Born And Dead Prematurely
In The Monstrous Forest
by Richard Carr
Last summer I
thought I found you.
Birds had nested in my ears, but thunder
shook the twigs and feathers loose,
and the rain washed my eyes.
Refreshed, the sun lit up the forest,
and there among the purple turtleheads
and the spotted touch-me-nots,
riding the sharp bee’s wake of undertones,
you were, for a moment, perceptible.
The bee landed on my hand, crawled
upside-down on my fingers,
let go, hovered, and sped away.
Then autumn spilled its leaves;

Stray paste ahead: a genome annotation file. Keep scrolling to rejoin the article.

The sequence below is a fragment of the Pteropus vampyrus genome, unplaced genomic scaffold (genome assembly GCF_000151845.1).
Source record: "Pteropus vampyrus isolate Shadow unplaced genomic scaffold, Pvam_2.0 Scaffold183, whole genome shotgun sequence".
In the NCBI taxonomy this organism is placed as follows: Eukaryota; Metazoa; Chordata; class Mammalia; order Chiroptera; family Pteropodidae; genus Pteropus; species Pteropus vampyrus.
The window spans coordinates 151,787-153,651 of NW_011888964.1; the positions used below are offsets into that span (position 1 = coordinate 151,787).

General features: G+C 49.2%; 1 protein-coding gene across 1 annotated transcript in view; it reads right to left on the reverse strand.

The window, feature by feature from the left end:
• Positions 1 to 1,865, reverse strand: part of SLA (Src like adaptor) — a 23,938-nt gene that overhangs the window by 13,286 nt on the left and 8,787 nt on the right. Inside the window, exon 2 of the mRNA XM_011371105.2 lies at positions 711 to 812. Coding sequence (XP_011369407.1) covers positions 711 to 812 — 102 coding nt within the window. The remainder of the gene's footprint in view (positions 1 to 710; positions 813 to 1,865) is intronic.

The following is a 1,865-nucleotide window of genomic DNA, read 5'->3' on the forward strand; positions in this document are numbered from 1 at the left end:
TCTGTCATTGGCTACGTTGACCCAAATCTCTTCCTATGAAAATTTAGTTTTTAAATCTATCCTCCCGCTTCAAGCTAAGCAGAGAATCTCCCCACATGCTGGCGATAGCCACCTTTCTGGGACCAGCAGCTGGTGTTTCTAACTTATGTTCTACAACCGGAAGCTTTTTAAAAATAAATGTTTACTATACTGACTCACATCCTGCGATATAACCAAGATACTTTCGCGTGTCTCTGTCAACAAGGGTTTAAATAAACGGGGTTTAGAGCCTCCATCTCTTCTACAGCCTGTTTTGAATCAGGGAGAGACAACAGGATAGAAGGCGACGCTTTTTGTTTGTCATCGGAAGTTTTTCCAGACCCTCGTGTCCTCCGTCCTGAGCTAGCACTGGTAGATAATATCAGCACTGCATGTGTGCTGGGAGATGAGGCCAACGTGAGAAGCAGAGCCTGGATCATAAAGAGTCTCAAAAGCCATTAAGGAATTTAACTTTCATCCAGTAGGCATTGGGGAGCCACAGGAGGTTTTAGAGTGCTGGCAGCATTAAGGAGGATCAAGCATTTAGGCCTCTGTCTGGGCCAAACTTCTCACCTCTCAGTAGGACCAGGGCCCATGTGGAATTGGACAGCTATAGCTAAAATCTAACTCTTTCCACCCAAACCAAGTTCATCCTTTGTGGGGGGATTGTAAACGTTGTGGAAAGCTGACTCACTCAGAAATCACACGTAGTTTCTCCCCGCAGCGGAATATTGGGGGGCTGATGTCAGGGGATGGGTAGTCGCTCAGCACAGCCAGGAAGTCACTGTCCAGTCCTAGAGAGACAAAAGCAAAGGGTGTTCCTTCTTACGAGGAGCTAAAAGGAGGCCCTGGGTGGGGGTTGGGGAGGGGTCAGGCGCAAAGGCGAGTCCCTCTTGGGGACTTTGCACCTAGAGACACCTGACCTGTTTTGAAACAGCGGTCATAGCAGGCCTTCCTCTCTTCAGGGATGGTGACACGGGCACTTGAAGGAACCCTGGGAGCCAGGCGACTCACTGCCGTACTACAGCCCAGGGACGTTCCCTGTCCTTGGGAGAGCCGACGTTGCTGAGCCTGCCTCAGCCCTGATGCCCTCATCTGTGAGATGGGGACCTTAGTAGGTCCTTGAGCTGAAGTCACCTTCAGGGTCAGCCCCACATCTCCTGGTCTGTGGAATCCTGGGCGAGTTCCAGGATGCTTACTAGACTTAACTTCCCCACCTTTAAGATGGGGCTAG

the deep silence of winter covered the ground;
and in due time spring undertook the long task
of warming your unmarked grave in the woods.
Today I take the long walk under the pine boughs
back into the heart—to the tamarack bog,
to the cottonwoods and box elders
leaning into the morning sun.
A boy or a girl—I never found out.
Maybe now you can be both, or neither,
or something else entirely, less earthly
but more—in the garden of the universe,
more fruitful. Like the bud of a leaf,
an extraordinary new life unknown to science,
a bud never before unfolded, you remain
possibility: open, opening, pure emanation.
And so I walk in these groves,
looking for you everywhere—
finding you everywhere.
from Ink Pot #5, available now
work has appeared in Poetry
East, Exquisite Corpse, and many
little magazines. He teaches in Minneapolis.
2004 Pushcart Prize Nominee